The daddy of them all came back in 1999 when Anders Aslund predicted ‘Russia’s Collapse’ in a seminal Foreign Affairs article. This groundbreaking piece pioneered the, then innovative, use of complete nonsense to scare the living daylights out of people in the West. It frightened investors, students and anybody who had any intention of discovering Russia at that time.

A Swedish Oxford graduate, Aslund had worked as an adviser to Boris Yeltsin’s notoriously incompetent 1990’s administration in Moscow. The ‘shock therapy’ prescribed by Aslund caused untold misery across Russia. Nobel laureate Joseph Stiglitz described the policy as “a failure.”

Nevertheless, in ’99, a year after an economic crash had sidelined Aslund’s protégés at the Kremlin, he twisted the knife. Amazingly, some still take Aslund seriously as a Russia analyst. Earlier this year, he predicted that Russia’s economy would contract by 10 percent in 2015. The World Bank estimates 2.7%. On the basis that a stopped clock is right twice a day, Aslund has been trying to advise Ukraine, through the opinion pages of the Kyiv Post. Ukraine, frankly, has more than enough problems already.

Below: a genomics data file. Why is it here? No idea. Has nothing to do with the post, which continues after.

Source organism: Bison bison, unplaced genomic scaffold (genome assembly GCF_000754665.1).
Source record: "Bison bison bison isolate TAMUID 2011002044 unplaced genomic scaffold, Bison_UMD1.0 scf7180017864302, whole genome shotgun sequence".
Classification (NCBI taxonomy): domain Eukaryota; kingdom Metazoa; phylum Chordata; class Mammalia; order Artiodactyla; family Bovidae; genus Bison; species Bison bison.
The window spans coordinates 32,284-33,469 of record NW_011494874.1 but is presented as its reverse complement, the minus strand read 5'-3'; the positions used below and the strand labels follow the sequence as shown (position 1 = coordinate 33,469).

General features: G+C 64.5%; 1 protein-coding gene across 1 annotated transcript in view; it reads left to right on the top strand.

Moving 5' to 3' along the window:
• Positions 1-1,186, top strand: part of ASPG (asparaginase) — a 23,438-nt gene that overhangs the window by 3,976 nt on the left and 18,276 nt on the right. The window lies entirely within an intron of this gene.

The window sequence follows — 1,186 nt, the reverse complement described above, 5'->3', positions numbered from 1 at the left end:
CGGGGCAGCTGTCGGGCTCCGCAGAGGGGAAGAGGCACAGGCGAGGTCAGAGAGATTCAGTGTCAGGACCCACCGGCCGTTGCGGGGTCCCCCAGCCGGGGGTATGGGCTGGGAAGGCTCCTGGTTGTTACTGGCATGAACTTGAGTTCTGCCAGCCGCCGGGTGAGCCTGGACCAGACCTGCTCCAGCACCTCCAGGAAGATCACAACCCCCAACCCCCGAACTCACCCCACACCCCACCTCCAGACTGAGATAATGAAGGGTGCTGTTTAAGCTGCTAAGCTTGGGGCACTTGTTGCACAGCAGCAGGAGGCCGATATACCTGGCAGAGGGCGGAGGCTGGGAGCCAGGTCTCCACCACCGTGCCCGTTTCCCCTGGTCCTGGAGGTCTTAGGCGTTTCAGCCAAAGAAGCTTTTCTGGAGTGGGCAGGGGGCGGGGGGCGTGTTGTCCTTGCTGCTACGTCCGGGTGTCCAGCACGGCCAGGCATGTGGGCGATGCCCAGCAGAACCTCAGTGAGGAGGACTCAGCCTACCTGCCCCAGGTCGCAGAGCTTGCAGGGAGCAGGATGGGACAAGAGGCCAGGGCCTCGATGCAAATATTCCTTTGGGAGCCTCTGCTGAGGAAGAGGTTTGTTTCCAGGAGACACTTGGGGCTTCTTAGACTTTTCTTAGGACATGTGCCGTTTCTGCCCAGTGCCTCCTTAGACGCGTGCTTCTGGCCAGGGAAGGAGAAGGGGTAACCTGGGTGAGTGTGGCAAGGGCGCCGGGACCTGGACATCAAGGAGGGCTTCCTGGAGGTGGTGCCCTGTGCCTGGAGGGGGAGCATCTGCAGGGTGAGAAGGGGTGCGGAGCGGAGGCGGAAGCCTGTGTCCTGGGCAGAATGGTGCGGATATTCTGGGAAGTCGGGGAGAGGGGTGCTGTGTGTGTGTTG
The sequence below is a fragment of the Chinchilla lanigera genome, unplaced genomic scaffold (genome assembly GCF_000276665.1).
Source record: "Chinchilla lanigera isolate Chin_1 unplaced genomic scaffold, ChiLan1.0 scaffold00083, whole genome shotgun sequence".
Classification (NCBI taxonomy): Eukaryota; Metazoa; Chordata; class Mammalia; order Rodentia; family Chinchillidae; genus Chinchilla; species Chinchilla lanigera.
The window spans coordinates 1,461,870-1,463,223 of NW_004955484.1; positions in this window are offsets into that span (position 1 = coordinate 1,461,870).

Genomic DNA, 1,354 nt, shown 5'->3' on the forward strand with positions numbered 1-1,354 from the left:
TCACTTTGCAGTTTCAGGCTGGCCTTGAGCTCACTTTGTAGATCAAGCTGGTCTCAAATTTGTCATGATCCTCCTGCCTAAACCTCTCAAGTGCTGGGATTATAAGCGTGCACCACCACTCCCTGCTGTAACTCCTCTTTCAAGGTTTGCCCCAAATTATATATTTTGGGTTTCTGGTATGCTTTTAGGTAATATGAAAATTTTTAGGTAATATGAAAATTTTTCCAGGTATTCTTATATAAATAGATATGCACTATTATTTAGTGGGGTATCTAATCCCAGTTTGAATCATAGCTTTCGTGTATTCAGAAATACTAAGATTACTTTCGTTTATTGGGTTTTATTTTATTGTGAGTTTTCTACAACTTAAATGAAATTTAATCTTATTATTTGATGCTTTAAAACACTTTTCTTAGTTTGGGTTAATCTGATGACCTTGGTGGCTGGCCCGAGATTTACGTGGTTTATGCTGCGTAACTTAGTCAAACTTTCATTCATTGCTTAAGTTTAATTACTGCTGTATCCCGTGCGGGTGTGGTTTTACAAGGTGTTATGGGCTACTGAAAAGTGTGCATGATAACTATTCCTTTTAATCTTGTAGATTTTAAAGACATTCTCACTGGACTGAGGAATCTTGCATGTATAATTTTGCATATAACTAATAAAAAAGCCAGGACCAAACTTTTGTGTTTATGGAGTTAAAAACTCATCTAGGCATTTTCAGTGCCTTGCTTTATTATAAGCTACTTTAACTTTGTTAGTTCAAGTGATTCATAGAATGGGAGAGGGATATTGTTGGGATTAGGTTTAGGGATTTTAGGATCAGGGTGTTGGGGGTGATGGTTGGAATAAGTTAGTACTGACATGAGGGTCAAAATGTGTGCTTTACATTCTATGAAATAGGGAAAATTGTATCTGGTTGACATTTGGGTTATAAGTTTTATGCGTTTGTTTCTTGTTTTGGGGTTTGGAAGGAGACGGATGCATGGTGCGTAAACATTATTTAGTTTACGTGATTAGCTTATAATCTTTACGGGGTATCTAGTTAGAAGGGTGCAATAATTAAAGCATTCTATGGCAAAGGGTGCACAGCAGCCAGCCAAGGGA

Aslund’s continued presence serves as proof that nobody ever went hungry from being continuously wrong on Russia. This surely warms the hearts of editors at the Economist magazine, where Mystic Meg may, or may not, work these days. Due to the fact that its articles aren’t deemed worthy of by-lines, this is unclear.

As Business New Europe’s Ben Aris pointed out last year, the Economist has “an institutional hatred” of Russia. “Those who cover and invest in Russia have long ago cancelled their subscriptions to the Economist; in Moscow at least it has a reputation for bias and selective reporting that makes its coverage next to useless,” the experienced Moscow correspondent wrote.